Statehood for Palestine in the West Bank and Gaza, roughly along the lines of the 1949 armistice accords between Israel and the neighbouring Arab states, means Palestinian recognition and acceptance of the other state beside it. That recognition, as long as this September's resolution is tied to the Resolution 181, would be irreversible. That resolution was Israel's birth certificate, and at long last it would serve the same purpose for the Palestinian state. It would be the end in fact and in law of any claim by Palestinian Arabs on territory lost in 1948.

The 1947 resolution proposed a transitional phase under UN trusteeship to oversee full independence for both states. Within that legal framework, the new state of Palestine could enjoy a period of UN trusteeship to end the daily confrontations between Israeli soldiers and Palestinian civilians, build trust between the people of the two states and create cooperative institutions of the kind the original resolution called for - a customs union, shared currency and major services undertaken jointly by the two states. Cooperation and trust would be necessary for mutual survival.

International recognition of Palestine would be the world's signal that it will no longer tolerate this conflict. It will give hope to the Israeli peace camp, which has suffered more reversals at the polls than liberal white South Africans did during the death throes of apartheid. The potential ramifications of Palestinian statehood have already galvanised sectors of Israel's business community to revisit negotiating the Geneva Accord. They have also brought back discussion of the compromises, including full recognition of Israel by all Arab states, that the Saudi government passed through the Arab League in 2002.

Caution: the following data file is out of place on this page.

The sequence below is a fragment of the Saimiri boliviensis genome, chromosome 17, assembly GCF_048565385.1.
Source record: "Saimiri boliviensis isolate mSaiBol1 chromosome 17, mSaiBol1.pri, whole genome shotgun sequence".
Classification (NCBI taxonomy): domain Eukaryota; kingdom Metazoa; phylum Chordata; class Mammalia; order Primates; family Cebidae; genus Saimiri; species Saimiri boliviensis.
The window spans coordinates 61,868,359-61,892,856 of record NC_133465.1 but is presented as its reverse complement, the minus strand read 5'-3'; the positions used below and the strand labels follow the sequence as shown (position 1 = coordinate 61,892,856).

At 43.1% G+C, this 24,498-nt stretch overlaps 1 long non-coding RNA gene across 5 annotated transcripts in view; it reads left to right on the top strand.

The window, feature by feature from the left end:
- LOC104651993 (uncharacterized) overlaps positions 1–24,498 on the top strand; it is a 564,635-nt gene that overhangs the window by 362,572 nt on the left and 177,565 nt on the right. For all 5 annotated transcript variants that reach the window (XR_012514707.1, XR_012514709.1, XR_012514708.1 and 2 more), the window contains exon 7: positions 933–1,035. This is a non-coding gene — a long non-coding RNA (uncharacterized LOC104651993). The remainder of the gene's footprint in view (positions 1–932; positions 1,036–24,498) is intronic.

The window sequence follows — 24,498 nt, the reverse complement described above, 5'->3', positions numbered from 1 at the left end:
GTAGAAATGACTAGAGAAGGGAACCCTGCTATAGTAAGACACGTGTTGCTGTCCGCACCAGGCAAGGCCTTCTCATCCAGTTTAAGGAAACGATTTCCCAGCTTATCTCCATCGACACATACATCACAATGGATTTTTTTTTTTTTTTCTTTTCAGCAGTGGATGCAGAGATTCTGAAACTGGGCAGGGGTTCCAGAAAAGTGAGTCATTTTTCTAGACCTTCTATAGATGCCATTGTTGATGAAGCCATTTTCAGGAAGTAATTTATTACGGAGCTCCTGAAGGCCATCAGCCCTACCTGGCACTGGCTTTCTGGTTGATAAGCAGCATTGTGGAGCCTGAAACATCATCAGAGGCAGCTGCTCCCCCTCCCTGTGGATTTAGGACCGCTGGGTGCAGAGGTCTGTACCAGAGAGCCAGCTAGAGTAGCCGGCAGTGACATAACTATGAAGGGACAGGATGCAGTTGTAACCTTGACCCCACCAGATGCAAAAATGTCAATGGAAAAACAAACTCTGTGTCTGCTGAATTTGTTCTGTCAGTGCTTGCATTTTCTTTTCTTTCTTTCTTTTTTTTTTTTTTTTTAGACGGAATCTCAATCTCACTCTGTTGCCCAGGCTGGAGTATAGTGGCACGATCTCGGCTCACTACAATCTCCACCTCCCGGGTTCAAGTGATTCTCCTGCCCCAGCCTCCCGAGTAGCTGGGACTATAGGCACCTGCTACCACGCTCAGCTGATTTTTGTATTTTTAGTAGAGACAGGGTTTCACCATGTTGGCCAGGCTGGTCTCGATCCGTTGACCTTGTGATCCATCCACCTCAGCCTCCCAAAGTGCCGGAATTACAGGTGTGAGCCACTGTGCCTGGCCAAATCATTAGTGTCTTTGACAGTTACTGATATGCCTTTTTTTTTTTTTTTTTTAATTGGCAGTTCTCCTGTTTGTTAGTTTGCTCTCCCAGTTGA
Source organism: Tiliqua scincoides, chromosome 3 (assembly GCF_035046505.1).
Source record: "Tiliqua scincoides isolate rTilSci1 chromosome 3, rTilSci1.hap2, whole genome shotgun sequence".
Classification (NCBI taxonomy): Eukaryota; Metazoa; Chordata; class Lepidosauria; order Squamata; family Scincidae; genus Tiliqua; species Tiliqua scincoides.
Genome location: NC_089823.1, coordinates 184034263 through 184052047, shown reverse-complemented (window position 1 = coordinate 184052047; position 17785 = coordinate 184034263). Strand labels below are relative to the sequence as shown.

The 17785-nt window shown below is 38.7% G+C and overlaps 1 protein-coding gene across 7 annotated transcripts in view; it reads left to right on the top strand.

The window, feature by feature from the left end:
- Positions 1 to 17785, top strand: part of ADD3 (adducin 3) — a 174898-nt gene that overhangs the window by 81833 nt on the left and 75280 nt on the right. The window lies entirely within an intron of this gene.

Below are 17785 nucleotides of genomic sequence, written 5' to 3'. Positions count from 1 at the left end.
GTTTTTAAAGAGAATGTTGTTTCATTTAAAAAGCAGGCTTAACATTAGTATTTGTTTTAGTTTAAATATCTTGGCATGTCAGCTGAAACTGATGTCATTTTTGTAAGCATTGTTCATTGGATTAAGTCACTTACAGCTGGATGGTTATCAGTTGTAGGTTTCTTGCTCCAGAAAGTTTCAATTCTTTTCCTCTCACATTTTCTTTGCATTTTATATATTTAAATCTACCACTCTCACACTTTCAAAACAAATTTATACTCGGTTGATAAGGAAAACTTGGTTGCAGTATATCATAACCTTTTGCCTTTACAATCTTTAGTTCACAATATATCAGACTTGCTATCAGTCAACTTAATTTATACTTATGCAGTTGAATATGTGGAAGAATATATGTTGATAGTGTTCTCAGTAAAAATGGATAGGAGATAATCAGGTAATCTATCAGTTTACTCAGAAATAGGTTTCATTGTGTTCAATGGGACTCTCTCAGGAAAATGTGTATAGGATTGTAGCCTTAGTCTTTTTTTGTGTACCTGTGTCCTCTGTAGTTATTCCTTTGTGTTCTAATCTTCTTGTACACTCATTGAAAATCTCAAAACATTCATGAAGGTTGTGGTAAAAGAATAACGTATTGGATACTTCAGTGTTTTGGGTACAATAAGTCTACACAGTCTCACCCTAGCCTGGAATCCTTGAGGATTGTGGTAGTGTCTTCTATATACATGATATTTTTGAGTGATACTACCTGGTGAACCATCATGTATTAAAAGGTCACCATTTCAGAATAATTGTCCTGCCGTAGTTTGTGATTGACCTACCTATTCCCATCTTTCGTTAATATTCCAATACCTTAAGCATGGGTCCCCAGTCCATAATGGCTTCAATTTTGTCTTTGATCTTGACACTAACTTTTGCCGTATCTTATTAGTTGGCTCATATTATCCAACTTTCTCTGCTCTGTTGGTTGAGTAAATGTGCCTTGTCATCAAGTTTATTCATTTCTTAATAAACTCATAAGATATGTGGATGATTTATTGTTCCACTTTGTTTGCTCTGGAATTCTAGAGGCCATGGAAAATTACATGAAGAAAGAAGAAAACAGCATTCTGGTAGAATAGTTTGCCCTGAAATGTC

The Palestinian Authority, an elected administration denied power so long as the occupation continues, has offered to withdraw its support of a statehood resolution at the UN if Israel will stop building settlements and accepts the notion of a second state. Israel's government is unlikely to do either, making a vote in the General Assembly inevitable. If two thirds of the members give their approval, the Palestinians will have a state on paper.

If the document becomes reality, as with South Sudan, Palestine's leaders owe their people a country worth living in. That means a state in which rule of law prevails over the will of despots, where freedoms are guaranteed and where all are equal. When asked what kind of state they would like to achieve, most Palestinians responded in polls taken before Israel's repression of the second intifada, a democracy like Israel's. That is a healthy start for both countries.

-This commentary was published in The National on 11/07/2011
-Charles Glass is the author of several books on the Middle East, including Tribes with Flags and The Northern Front: An Iraq War Diary. He is also a publisher under the London imprint Charles Glass Books